Breaking the barriers female entrepreneurs face

Today, there are 5.7 million small and medium sized businesses in the UK. Yet, research tells us only 20 per cent of these businesses were started by women.

This shocking statistic comes despite the fact that there are almost one million more women currently living in the UK than men.

That’s rubbish, isn’t it? In today’s world, shouldn’t it be 50:50? The answer, of course, is yes. The problem is that there are still some significant barriers faced by women who are looking to start a business.

This is a problem with far reaching consequences, for the whole of society. Research by the Women’s Business Council has shown that the economy is missing out on more than 1.2 million new enterprises due to the untapped business potential of women. Meanwhile, Deloitte has said that targeted help for early stage women entrepreneurs could provide a £100bn boost to the UK economy over the next 10 years.

I work for Virgin StartUp, the home of entrepreneurship for the Virgin brand. We help entrepreneurs to start and scale their businesses through a range of programmes. We’re also on a mission to help more women launch and grow successful start-ups. Since launching just under five years ago we have distributed more than £35m to over 2,500 entrepreneurs in the UK – 41 per cent of them being women.  That’s more than double the national average, but in our view that’s still not enough. So what are the barriers preventing women from starting up? And how are we at Virgin StartUp working to smash through some of these?

Firstly, it is notable that there are fewer female entrepreneur role models out there today, than there are male role models. It’s a vicious circle – there are fewer female business owners, which means potential female business owners of the future aren’t as inspired to start up. To break this barrier the business community needs to celebrate its female successes harder.

Read: Accelerating scale-up businesses in the Caribbean through mentorship

That’s something we make a point of doing at Virgin StartUp. We regularly celebrate some of the phenomenal successes of the female founders we have supported, by inviting them to share their experiences on our blog. Equally, whenever we host our meetup events, which feature entrepreneurs sharing their experiences and advice, we strive to make sure we have always have strong female representation on the panel. It’s important to see other women following their dreams and being successful in order to inspire more to follow in their footsteps.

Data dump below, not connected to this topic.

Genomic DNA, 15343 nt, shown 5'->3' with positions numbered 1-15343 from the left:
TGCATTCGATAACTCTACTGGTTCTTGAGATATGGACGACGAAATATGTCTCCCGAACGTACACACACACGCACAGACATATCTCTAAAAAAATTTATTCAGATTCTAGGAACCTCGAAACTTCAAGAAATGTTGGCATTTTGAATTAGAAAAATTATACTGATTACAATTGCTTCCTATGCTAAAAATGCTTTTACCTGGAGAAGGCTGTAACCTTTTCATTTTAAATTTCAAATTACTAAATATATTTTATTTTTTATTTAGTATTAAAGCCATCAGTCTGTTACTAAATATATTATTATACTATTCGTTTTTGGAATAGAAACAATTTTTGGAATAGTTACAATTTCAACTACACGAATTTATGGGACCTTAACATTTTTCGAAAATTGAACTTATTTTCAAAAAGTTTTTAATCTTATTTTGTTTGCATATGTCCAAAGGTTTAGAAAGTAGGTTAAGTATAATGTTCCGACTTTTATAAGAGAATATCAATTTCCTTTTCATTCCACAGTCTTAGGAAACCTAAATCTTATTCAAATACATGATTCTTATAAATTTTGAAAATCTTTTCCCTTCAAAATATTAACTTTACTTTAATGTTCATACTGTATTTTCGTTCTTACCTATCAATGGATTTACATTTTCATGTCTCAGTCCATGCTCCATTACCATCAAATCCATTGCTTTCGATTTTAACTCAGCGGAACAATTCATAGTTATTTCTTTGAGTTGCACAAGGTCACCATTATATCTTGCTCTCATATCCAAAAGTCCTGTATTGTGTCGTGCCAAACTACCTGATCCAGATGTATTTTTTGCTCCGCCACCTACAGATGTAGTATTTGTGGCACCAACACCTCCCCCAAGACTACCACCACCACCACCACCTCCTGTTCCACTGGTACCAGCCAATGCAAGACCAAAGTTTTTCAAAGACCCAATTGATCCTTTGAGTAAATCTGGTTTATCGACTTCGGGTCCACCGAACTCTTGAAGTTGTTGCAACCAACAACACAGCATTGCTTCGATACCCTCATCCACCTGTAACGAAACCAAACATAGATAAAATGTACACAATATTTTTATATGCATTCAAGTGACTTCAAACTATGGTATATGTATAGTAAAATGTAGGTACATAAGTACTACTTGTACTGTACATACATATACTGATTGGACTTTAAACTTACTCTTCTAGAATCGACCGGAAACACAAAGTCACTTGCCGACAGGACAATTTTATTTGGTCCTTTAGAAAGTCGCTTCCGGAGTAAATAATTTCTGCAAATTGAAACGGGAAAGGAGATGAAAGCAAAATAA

Another issue is confidence. Entrepreneurship requires you to look at a problem and think you can do it better. A recent study from Not On The High Street has shown that 23 per cent of women lack self-confidence when it comes to starting up. In fact, female-led enterprises were two and a half times more likely than male-owned businesses to say that confidence was a major obstacle to starting a business.

This confidence complex is an issue we’ve seen at Virgin StartUp too. We run a scale-up accelerator called StepUp and we’ve had feedback from some female entrepreneurs that they lack confidence to apply, due to fear of being overshadowed by the other fast growing businesses attending.

To combat this we now run a female-only version of our StepUp program. In this environment women tend to feel more supported and able to share the issues they are facing in their business, without fear of feeling like they’re not good enough.

Another reason this works so well is that a lot of the issues that prevent or hinder women when they’re starting up are gender specific. We have received feedback from participants that being able to hear how other female founders have dealt with these issues has been beneficial to improving their own confidence that they can manage these challenges in the future.  

The great news is that there are more initiatives like the ones at Virgin StartUp happening across the whole sector and the impact it’s having on female entrepreneurship has been very positive. In fact, the proportion of female early stage entrepreneurs jumped 45 per cent between 2013 and 2016. In comparison the number of male entrepreneurs, rose by just 27 per cent.

For now though, there are still barriers reducing the flow of female entrepreneurs and more needs to be done across the board to help women feel like entrepreneurship is a path for them. 

Read: Can flexible working solve the career break penalty?

If you’d like to know more about Virgin StartUp or join our female only Step Up program and learn how to grow and scale your business, head to the Virgin StartUp website and apply for the programme now.


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